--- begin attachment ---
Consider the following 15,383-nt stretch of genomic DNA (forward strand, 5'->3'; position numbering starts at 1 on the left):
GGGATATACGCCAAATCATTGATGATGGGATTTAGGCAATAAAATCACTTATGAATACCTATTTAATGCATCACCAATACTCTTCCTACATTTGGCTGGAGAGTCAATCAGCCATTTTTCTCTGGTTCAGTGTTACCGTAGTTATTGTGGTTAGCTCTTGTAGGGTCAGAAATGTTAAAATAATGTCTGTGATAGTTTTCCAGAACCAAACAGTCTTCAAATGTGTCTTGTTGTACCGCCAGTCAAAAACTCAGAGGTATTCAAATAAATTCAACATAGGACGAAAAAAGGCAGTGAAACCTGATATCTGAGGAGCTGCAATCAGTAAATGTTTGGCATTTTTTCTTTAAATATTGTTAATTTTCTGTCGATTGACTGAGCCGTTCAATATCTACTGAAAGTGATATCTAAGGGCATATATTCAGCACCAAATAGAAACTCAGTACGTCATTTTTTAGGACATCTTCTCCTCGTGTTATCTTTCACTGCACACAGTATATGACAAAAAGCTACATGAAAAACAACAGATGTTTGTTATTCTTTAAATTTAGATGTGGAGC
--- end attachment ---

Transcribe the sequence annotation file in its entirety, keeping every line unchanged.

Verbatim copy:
Consider the following 15,383-nt stretch of genomic DNA (forward strand, 5'->3'; position numbering starts at 1 on the left):
GGGATATACGCCAAATCATTGATGATGGGATTTAGGCAATAAAATCACTTATGAATACCTATTTAATGCATCACCAATACTCTTCCTACATTTGGCTGGAGAGTCAATCAGCCATTTTTCTCTGGTTCAGTGTTACCGTAGTTATTGTGGTTAGCTCTTGTAGGGTCAGAAATGTTAAAATAATGTCTGTGATAGTTTTCCAGAACCAAACAGTCTTCAAATGTGTCTTGTTGTACCGCCAGTCAAAAACTCAGAGGTATTCAAATAAATTCAACATAGGACGAAAAAAGGCAGTGAAACCTGATATCTGAGGAGCTGCAATCAGTAAATGTTTGGCATTTTTTCTTTAAATATTGTTAATTTTCTGTCGATTGACTGAGCCGTTCAATATCTACTGAAAGTGATATCTAAGGGCATATATTCAGCACCAAATAGAAACTCAGTACGTCATTTTTTAGGACATCTTCTCCTCGTGTTATCTTTCACTGCACACAGTATATGACAAAAAGCTACATGAAAAACAACAGATGTTTGTTATTCTTTAAATTTAGATGTGGAGC